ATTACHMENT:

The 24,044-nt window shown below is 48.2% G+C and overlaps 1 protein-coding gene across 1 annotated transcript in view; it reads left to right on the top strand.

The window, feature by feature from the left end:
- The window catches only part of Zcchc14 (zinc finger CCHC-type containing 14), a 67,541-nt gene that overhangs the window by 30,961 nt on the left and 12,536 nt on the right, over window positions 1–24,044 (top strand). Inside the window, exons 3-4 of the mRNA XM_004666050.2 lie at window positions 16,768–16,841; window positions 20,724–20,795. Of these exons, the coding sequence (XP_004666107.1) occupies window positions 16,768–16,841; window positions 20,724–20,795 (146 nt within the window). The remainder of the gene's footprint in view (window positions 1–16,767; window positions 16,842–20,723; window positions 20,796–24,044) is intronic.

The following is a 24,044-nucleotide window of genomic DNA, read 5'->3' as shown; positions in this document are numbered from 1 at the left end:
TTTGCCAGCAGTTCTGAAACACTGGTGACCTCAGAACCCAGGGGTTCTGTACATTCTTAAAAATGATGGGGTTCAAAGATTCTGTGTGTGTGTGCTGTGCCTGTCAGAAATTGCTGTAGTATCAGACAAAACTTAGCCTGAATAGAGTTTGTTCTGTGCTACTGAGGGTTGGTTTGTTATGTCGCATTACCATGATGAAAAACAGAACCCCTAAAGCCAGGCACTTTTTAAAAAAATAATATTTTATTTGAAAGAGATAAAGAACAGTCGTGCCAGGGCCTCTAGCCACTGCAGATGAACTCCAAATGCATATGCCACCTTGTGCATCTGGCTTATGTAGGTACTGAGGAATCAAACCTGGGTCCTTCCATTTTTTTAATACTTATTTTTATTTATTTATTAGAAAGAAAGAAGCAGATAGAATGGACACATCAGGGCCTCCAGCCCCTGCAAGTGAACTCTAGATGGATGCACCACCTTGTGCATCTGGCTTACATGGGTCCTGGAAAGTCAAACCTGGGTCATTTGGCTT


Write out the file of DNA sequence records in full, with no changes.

The 24,044-nt window shown below is 48.2% G+C and overlaps 1 protein-coding gene across 1 annotated transcript in view; it reads left to right on the top strand.

The window, feature by feature from the left end:
- The window catches only part of Zcchc14 (zinc finger CCHC-type containing 14), a 67,541-nt gene that overhangs the window by 30,961 nt on the left and 12,536 nt on the right, over window positions 1–24,044 (top strand). Inside the window, exons 3-4 of the mRNA XM_004666050.2 lie at window positions 16,768–16,841; window positions 20,724–20,795. Of these exons, the coding sequence (XP_004666107.1) occupies window positions 16,768–16,841; window positions 20,724–20,795 (146 nt within the window). The remainder of the gene's footprint in view (window positions 1–16,767; window positions 16,842–20,723; window positions 20,796–24,044) is intronic.

The following is a 24,044-nucleotide window of genomic DNA, read 5'->3' as shown; positions in this document are numbered from 1 at the left end:
TTTGCCAGCAGTTCTGAAACACTGGTGACCTCAGAACCCAGGGGTTCTGTACATTCTTAAAAATGATGGGGTTCAAAGATTCTGTGTGTGTGTGCTGTGCCTGTCAGAAATTGCTGTAGTATCAGACAAAACTTAGCCTGAATAGAGTTTGTTCTGTGCTACTGAGGGTTGGTTTGTTATGTCGCATTACCATGATGAAAAACAGAACCCCTAAAGCCAGGCACTTTTTAAAAAAATAATATTTTATTTGAAAGAGATAAAGAACAGTCGTGCCAGGGCCTCTAGCCACTGCAGATGAACTCCAAATGCATATGCCACCTTGTGCATCTGGCTTATGTAGGTACTGAGGAATCAAACCTGGGTCCTTCCATTTTTTTAATACTTATTTTTATTTATTTATTAGAAAGAAAGAAGCAGATAGAATGGACACATCAGGGCCTCCAGCCCCTGCAAGTGAACTCTAGATGGATGCACCACCTTGTGCATCTGGCTTACATGGGTCCTGGAAAGTCAAACCTGGGTCATTTGGCTT